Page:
in this essay one is required to discuss whether section 163 (4) of the Companies Act, No 71 of 2008 codified the common law approach in piercing the corporate veil i.e. to what extent did the 2008 Act brought some certainty regarding to the grounds in which the courts will disregard the juristic existence of a company. To achieve this I’m going to first explore the position of common law in this field of law.
As a point of departure, the company is equal in law to a natural person. This is one of the cornerstones of South African company law, and has been since 1897 handed down in the Salomon case namely that a company is a legal entity distinct from its shareholders. It allows a company ...view middle of the document...
It is important to note than when the courts pierce the corporate veil, they would be doing so only to determine the rights, liabilities and obligations of the parties in the instance before it and, for all other purposes, the company’s separate existence and personality remains unaffected .
Trite law that the disregarding of the separate personality of the company is not to be done casually, as stated in Cape Pacific Ltd “It is undoubtedly a salutary principle that our courts should not lightly disregard a company’s separate personality, but should strive to give effect to and uphold it”
In the 1980 case, Lategan v Boyes the court gave a judicial affirmation of the veil piercing doctrine and said that there is no doubt that our courts would brush aside the veil of corporate identity time and again where fraudulent use is made of the fiction of legal personality . In addition to this the case of Amlin said that fraud, dishonesty or improper conduct could provide grounds for piercing the corporate veil. The court went further to say that veil could also be lifted where there is a façade i.e. where the company is a mere façade concealing the true state of affairs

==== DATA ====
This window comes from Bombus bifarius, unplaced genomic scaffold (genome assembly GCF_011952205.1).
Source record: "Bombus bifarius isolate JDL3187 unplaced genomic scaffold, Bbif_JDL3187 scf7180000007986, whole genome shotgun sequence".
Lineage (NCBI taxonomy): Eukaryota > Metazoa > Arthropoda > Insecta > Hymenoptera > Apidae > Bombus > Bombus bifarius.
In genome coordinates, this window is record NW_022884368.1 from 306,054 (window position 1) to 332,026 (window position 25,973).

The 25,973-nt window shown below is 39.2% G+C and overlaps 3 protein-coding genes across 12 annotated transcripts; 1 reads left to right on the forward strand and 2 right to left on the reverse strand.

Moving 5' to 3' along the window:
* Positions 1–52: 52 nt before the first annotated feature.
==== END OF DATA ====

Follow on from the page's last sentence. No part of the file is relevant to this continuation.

In Clarkson Co v Zhelka the court ruled out that if a company is formed for the express purpose of doing a wrongful or unlawful act, or, if when formed, those in control expressly direct a wrongful thing to be done, the individuals as well as the company are responsible to those to whom liability is legally owed.
The case of Robinson v Randfontein illustrates that abuse of legal personality by directors to circumvent their fiduciary duties for personal aggrandisement can as well be a further instance of piercing the corporate veil.
More to the above, piercing can be accepted where the personality of the company is being used to avoid contractual obligations this was enunciated in the case of Gilford Motor Company .
Deciphering when the courts will and will not pierce the corporate veil seems to be the most confused issue surrounding the doctrine, mostly because there seems to be very little consistency in the application of this doctrine by the Courts.
In Lategan v Boyes , Loux J stated that fraud is the essential requirement for piercing the corporate veil and that a fraud committed by the company need always be present before the courts can pierce the veil. This was jettisoned in Botha v van Niekerk , where Flemming J stated that the statement in Lategan regarding fraud was incorrect. Flemming J formulated a test for veil piercing which was somewhat wider than the categorisation approach. The court held that there could be personal liability if it could be proved that the applicant had suffered an unconscionable injustice
More so the Cape Pacific case Smallberg J rejected the notion in Botha v Van Niekerk . The former case discarded by holding that the unconscionable injustice test is too rigid and that the needy of more flexible approach is necessary, under which...